State data showed that all three deaths involved Anchorage residents.
A total of 178 Alaskans and one non-resident with COVID-19 have died since the pandemic began here in March. Alaska’s overall per capita death rate is among the lowest in the country, but officials say it’s difficult to compare Alaska to other states because of its vast geography and healthcare system vulnerable.
As of Tuesday, 133 people with COVID-19 were hospitalized statewide and seven others in hospitals suspected of having the virus. In total, 14.6% of people hospitalized in Alaska had COVID-19.
Across the state there were 38 Staffed adult intensive care unit beds left open. In Anchorage, where the state’s sickest patients often end up, only three of 72 beds in intensive care units were available.
While hospital staffing remained a major concern, Anchorage Department of Health Director Heather Harris told a recent media briefing that hospitals have the capacity to move staff if they are lacked intensive care beds.
New virus cases, hospitalizations and deaths have been on the rise statewide for weeks, but Tuesday’s daily case count was the lowest Alaska has seen since October 23, when 239 cases have been registered. The new low came two weeks after Anchorage entered a modified month-long version of a hunker-down aimed at reducing the number of cases and protecting the hospital’s capacity.
Meanwhile, thousands of the first doses of a vaccine developed by Pfizer and BioNTech have arrived in Alaska. Doses will first be distributed to frontline healthcare workers in hospitals, followed by staff and residents of long-term care facilities starting this week. The next step will be EMS and firefighter personnel providing medical services, community health aids and practitioners, and the people needed to perform the vaccinations.
It’s unclear exactly when the general public will have access to a vaccine, but likely in late spring or summer, health officials said.
Of the 277 new cases reported Tuesday among residents of Alaska, 125 in Anchorage, plus four in Chugiak and two in Eagle River; two to Homer; four in Kenai; one in Nikiski; one in Seward; one in Soldotna; one in pounds sterling; 24 to Kodiak; 17 in Fairbanks, newer at the North Pole; two at Delta Junction; one in Tok; two at Big Lake; eight to Palmer; 24 in Wasilla; 10 in Utqiagvik; one in Douglas; nine in Juneau; one in Ketchikan; five in Sitka; one in Skagway; two at Bethel; one in Dillingham; and one in Hooper Bay.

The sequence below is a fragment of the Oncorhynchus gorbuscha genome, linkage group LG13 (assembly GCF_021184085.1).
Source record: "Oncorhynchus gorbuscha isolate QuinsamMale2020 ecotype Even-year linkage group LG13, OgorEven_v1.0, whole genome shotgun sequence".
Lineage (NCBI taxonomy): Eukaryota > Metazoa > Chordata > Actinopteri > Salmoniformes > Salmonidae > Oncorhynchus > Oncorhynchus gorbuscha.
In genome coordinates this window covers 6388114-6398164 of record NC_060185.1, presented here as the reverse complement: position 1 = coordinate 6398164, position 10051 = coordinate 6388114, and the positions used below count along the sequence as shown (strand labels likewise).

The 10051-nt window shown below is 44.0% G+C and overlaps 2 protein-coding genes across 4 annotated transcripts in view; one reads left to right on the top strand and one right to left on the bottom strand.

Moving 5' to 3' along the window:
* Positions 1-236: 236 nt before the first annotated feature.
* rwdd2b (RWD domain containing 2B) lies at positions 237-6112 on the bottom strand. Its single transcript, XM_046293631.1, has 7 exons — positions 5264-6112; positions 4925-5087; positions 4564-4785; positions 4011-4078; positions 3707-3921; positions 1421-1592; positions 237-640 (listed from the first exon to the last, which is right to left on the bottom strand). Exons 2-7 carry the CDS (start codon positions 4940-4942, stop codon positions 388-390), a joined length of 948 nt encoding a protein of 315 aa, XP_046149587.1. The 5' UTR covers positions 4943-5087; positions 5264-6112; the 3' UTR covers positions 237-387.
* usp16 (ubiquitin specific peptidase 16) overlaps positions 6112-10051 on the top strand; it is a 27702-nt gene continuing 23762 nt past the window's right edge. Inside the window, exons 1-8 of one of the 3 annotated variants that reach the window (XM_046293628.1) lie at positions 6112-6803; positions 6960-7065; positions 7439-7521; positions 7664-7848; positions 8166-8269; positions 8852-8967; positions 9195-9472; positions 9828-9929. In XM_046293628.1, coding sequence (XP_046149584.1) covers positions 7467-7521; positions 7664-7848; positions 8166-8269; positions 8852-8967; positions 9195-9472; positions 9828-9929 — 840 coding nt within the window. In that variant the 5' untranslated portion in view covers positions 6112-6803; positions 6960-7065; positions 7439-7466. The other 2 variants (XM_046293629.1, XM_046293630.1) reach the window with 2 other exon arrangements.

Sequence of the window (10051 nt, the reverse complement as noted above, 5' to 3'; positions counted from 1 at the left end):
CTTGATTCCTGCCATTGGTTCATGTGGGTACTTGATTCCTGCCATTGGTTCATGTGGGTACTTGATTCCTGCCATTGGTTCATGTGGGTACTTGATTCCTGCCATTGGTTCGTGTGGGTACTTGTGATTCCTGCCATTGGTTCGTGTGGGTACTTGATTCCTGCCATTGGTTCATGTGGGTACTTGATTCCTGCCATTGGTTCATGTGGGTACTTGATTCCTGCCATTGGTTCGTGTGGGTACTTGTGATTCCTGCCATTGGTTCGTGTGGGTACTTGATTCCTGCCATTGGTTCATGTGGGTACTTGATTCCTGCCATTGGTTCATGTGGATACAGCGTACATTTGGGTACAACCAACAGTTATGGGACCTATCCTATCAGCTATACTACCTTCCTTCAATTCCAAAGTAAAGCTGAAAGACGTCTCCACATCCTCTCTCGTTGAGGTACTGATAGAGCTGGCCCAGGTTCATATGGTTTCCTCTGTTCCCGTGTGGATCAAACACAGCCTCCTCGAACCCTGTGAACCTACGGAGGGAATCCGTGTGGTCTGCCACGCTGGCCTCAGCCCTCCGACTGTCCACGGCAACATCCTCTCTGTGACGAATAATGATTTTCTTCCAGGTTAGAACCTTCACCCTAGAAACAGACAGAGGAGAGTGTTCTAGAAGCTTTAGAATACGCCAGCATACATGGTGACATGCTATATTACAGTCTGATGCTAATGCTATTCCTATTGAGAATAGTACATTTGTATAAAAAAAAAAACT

Among the communities of less than 1,000 people not named for privacy protection, there were two in the Cordova census area; one in the Fairbanks North Star borough; one in the census area of Nome; two in the North Slope borough; two in the Bethel census area; one in Bristol Bay plus the lake and peninsula area; and nine in the Kusilvak census area.
Of the seven new cases reported among non-residents, there have been five in Anchorage and two in an unidentified area of the state.
While people can be tested more than once, each case reported by the state’s health department represents only one person.
It is not known how many people who tested positive had symptoms. The CDC estimates that about a third of people with coronavirus infections are asymptomatic.
The statewide test positivity rate was 6.14% over the past week, after peaking over 9% in mid-November. Health officials have said that a positivity rate above 5% may indicate widespread community transmission.